Latest posts by Kachina Yeager (see all)
- On Pocahontas and the Misrepresentation of Native Women - February 9, 2017
- Food Sovereignty: Our Infographic Explains What it is and Why It’s Important - December 17, 2016
- An Indigenous Guide to Handling the News of President-Elect Trump - November 15, 2016
The man who has just won the title of President-Elect, Donald Trump, has a long history of not only making degrading remarks to marginalized peoples as a whole, but he has a specific and equally long history of opposing Indigenous peoples in the United States as well. A quick glance at this history in “too-long-didn’t-read” form includes, but is certainly not limited to:
- Asserting that Native reservations are corrupt entities filled with “rampant organized crime”
- Calling Sen. Elizabeth Warren “Pocahontas”, multiple times, after her claims to Cherokee ancestry
- Suggesting that modern Native people are not Native because “they don’t look Native” to him.
- Battling against the rights of Native people and their tribes to Indian Gaming, and literally launching a blatantly racist ad campaign against the Mohawk in New York to do so.
It’s troubling, I know, and considering the way he has attributed having to “look Native” (which how does he even know what that consists of?) to being able to claim Native ancestry, and the implications of what that may mean regarding his views on Tribal Sovereignty and the right therein, the thought of this Presidency is a scary, looming, feeling of dread. I feel it too. My heart is heavy and aching. Being a Dakhota woman in a family full of Dakhota women, I’m anxious about the implications of this presidency, too. I feel rage that our ancestors are looking around at us, and this is what they’ve come to see. I’m ashamed, I’m hurt, and most of all–I’m worried about our relatives, and not just those with Indigenous backgrounds, but ALL of our relatives from across the globe. I’m worried about what this means for all of us as a global family, especially the 560+ Indigenous nations across the U.S. Stepping back for a minute, I think about where we are today across Indian Country, physically, mentally, and socially. I think about where we’ve been, how many of us there are, and I’m struck with a realization amongst all of it: we survived, we’re surviving, and we’re fighting back.
It doesn’t make the pain or the shock or the disappointment go away, but it is worth something. We survived a genocide, we survived death marches and concentration camps and ethnic cleansing. We survived Presidents with much more violent pasts (yeah, I’m looking at you Andrew Jackson, I won’t miss your face on the $20 bill), and during so much of that horror we didn’t have the larger structure of Indian Country as the support and resource it is now. Today, I look at Standing Rock, and it nearly brings tears to my eyes every time I think about how we are there, together as one, standing for what it means to each of us to be Indigenous and to be relatives of this Earth and I realize how much stronger we are together. We survived, and we will continue to do so. We will stand for the things we have always stood for, we will fight for what is right, and we will be stronger today because we are together.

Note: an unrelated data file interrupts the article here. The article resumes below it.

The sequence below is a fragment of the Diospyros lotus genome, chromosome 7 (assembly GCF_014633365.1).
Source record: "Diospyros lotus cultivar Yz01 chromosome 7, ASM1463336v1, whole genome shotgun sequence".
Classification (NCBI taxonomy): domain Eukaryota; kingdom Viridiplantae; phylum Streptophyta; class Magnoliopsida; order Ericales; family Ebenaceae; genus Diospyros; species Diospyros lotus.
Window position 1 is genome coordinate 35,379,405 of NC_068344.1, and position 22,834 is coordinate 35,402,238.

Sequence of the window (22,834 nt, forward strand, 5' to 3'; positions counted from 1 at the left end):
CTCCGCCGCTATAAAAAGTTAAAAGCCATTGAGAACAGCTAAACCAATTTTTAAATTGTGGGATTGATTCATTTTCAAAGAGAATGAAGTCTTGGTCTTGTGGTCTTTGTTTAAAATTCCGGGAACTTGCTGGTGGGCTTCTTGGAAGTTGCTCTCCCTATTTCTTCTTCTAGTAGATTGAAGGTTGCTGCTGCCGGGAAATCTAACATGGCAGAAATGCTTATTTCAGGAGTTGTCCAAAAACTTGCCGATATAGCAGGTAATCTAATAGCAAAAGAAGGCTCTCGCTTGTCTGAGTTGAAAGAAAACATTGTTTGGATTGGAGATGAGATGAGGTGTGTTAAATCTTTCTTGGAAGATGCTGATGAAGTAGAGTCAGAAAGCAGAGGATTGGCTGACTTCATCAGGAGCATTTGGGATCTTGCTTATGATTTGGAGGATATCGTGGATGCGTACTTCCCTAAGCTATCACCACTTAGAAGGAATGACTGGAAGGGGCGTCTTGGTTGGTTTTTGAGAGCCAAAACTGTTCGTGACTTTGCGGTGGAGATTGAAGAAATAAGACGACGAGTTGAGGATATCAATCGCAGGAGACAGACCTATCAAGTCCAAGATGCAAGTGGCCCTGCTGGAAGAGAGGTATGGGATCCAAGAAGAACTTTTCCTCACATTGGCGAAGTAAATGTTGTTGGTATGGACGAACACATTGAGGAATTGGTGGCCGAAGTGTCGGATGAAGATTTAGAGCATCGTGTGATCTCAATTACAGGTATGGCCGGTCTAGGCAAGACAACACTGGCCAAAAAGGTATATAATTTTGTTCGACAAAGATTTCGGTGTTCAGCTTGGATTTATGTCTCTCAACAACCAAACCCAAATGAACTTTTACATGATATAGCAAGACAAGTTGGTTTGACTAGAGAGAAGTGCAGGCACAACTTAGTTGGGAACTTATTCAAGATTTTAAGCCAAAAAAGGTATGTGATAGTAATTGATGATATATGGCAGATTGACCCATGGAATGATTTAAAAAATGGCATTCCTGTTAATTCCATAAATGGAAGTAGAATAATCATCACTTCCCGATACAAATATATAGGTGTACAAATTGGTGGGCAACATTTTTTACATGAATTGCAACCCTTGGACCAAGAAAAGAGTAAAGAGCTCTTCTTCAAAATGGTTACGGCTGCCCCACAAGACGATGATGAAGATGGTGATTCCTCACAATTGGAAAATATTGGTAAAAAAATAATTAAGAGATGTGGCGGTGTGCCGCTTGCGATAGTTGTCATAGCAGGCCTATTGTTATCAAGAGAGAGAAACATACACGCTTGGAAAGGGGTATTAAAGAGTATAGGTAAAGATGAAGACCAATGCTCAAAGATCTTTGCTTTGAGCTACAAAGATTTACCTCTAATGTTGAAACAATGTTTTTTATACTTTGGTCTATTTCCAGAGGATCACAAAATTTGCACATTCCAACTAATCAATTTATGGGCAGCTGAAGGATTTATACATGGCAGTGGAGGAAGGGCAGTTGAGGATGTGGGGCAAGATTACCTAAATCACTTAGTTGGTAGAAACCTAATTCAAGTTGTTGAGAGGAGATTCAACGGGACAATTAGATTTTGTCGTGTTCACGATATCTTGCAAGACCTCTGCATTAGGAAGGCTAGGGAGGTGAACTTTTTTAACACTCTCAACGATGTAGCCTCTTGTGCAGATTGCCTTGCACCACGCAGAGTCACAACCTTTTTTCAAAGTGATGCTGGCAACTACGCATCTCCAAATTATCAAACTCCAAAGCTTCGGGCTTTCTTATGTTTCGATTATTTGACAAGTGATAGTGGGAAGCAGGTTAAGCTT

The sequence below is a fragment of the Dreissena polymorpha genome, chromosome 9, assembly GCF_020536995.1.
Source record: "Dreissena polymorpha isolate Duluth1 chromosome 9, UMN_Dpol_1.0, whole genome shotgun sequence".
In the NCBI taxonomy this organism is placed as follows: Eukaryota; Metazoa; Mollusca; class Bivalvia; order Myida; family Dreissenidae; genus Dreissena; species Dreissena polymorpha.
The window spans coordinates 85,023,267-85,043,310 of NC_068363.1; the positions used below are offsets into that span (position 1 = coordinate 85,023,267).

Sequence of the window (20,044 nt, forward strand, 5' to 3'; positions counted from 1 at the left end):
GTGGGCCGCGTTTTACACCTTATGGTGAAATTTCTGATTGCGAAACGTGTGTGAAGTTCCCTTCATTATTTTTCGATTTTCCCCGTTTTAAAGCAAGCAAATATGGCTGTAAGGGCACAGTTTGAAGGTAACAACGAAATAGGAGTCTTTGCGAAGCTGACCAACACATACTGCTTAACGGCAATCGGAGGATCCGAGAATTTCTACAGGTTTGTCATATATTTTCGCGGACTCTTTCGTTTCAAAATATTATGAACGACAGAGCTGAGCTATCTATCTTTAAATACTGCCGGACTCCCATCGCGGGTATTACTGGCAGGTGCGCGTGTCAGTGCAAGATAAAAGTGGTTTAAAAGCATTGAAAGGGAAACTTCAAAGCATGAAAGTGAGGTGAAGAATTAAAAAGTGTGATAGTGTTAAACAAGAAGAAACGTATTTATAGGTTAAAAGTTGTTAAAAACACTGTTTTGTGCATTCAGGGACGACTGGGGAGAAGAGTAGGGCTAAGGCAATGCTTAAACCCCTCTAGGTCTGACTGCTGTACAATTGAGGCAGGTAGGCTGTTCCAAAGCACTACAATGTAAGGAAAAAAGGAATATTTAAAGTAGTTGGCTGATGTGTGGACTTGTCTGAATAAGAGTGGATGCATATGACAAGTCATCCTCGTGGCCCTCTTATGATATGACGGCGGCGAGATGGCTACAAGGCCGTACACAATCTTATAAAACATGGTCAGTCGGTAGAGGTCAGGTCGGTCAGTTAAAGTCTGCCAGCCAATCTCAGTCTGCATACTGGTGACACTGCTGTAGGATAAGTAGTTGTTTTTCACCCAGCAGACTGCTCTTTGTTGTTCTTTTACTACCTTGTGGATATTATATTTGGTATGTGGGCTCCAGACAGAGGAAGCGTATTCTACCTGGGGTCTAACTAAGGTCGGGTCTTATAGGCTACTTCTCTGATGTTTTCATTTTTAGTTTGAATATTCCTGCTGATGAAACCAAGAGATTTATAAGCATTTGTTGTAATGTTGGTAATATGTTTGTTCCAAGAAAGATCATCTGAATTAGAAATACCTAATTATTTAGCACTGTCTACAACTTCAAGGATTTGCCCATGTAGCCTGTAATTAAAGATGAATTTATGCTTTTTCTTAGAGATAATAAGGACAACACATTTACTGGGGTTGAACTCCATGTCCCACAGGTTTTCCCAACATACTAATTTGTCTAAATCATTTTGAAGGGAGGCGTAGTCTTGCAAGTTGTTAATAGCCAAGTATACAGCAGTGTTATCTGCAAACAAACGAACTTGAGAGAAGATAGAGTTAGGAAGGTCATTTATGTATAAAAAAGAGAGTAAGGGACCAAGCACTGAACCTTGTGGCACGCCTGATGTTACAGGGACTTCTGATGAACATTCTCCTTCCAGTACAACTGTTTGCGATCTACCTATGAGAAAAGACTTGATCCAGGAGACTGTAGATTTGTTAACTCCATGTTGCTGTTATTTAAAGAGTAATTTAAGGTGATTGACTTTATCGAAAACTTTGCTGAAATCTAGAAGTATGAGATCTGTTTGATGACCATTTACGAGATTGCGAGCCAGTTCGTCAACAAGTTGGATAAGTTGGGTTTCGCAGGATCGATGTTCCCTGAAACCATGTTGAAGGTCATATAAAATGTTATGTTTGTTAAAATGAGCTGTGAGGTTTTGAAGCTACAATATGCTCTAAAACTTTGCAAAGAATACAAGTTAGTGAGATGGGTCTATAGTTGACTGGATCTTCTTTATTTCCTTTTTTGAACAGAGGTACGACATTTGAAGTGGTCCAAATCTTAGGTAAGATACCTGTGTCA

On a more specific note, to the Indigenous college students out there: I know it’s hard to stay in the classroom when everyone is gathering at Standing Rock. I know it’s hard not to be overcome by that sinking feeling in your stomach right now when you think of the phrase “President-Elect.” I know you want to feel like you’re joining the fight in some way, but you already are. Every score you get on a paper, or a test or a discussion board is resistance and a victory for Indian Country. We need our scholars and doctors and lawyers and teachers and thinkers. We need you — and we need you to stay where you are and do the best you can.
Furthermore, to all of Indian Country with heavy hearts because of this election: I know we are wounded, and I know this period of time is painful. Please do not forget that you are entitled to your sorrow and your rage and your heartache. Remember that no matter your identity, the Creator you pray to, the color you are, or the way you love: you are a valid presence not only on this Earth but in these made-up borders of this country as well. Remember to take care of yourselves, to breathe, eat, drink water, binge-watch your favorite show on Netflix, eat cookies, go to Sweat or to Ceremony or just to pray. Don’t forget that we are still here, and we will be for a very long time to come.
Header image: Water protectors march to demonstrate peacefully against the DAPL